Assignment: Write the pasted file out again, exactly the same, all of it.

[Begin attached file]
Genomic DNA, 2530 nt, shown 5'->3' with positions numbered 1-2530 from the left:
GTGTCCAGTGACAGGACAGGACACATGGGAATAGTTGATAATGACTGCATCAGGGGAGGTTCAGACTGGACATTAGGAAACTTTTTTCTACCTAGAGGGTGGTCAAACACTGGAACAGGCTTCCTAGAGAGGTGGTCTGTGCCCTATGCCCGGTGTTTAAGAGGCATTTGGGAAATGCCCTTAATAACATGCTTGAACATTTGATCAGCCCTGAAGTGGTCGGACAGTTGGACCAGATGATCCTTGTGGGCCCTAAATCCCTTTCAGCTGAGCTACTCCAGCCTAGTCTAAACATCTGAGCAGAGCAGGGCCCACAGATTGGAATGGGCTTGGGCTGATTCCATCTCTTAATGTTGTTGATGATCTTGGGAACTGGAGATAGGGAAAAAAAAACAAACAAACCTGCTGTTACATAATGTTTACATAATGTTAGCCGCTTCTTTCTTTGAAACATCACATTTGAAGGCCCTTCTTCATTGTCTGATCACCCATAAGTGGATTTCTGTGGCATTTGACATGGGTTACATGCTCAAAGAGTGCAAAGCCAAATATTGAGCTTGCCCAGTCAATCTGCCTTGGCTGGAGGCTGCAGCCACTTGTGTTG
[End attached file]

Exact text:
Genomic DNA, 2530 nt, shown 5'->3' with positions numbered 1-2530 from the left:
GTGTCCAGTGACAGGACAGGACACATGGGAATAGTTGATAATGACTGCATCAGGGGAGGTTCAGACTGGACATTAGGAAACTTTTTTCTACCTAGAGGGTGGTCAAACACTGGAACAGGCTTCCTAGAGAGGTGGTCTGTGCCCTATGCCCGGTGTTTAAGAGGCATTTGGGAAATGCCCTTAATAACATGCTTGAACATTTGATCAGCCCTGAAGTGGTCGGACAGTTGGACCAGATGATCCTTGTGGGCCCTAAATCCCTTTCAGCTGAGCTACTCCAGCCTAGTCTAAACATCTGAGCAGAGCAGGGCCCACAGATTGGAATGGGCTTGGGCTGATTCCATCTCTTAATGTTGTTGATGATCTTGGGAACTGGAGATAGGGAAAAAAAAACAAACAAACCTGCTGTTACATAATGTTTACATAATGTTAGCCGCTTCTTTCTTTGAAACATCACATTTGAAGGCCCTTCTTCATTGTCTGATCACCCATAAGTGGATTTCTGTGGCATTTGACATGGGTTACATGCTCAAAGAGTGCAAAGCCAAATATTGAGCTTGCCCAGTCAATCTGCCTTGGCTGGAGGCTGCAGCCACTTGTGTTG